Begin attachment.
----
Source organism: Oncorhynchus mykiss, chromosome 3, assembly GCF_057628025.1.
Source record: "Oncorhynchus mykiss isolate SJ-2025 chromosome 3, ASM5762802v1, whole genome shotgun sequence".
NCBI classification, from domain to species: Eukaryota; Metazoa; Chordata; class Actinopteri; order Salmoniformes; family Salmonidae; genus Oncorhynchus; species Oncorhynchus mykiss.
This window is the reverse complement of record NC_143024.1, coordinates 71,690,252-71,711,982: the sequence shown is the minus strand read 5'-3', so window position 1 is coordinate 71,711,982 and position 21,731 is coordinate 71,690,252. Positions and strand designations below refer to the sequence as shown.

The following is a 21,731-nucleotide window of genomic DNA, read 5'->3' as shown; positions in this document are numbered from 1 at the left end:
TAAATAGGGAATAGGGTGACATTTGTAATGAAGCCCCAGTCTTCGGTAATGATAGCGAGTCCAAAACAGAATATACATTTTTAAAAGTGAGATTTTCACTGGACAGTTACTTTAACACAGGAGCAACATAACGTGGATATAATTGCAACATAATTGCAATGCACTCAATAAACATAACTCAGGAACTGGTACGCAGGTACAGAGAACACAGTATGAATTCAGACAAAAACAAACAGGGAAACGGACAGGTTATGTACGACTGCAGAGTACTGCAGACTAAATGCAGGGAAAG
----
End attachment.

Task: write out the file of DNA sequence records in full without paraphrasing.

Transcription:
Source organism: Oncorhynchus mykiss, chromosome 3, assembly GCF_057628025.1.
Source record: "Oncorhynchus mykiss isolate SJ-2025 chromosome 3, ASM5762802v1, whole genome shotgun sequence".
NCBI classification, from domain to species: Eukaryota; Metazoa; Chordata; class Actinopteri; order Salmoniformes; family Salmonidae; genus Oncorhynchus; species Oncorhynchus mykiss.
This window is the reverse complement of record NC_143024.1, coordinates 71,690,252-71,711,982: the sequence shown is the minus strand read 5'-3', so window position 1 is coordinate 71,711,982 and position 21,731 is coordinate 71,690,252. Positions and strand designations below refer to the sequence as shown.

The following is a 21,731-nucleotide window of genomic DNA, read 5'->3' as shown; positions in this document are numbered from 1 at the left end:
TAAATAGGGAATAGGGTGACATTTGTAATGAAGCCCCAGTCTTCGGTAATGATAGCGAGTCCAAAACAGAATATACATTTTTAAAAGTGAGATTTTCACTGGACAGTTACTTTAACACAGGAGCAACATAACGTGGATATAATTGCAACATAATTGCAATGCACTCAATAAACATAACTCAGGAACTGGTACGCAGGTACAGAGAACACAGTATGAATTCAGACAAAAACAAACAGGGAAACGGACAGGTTATGTACGACTGCAGAGTACTGCAGACTAAATGCAGGGAAAG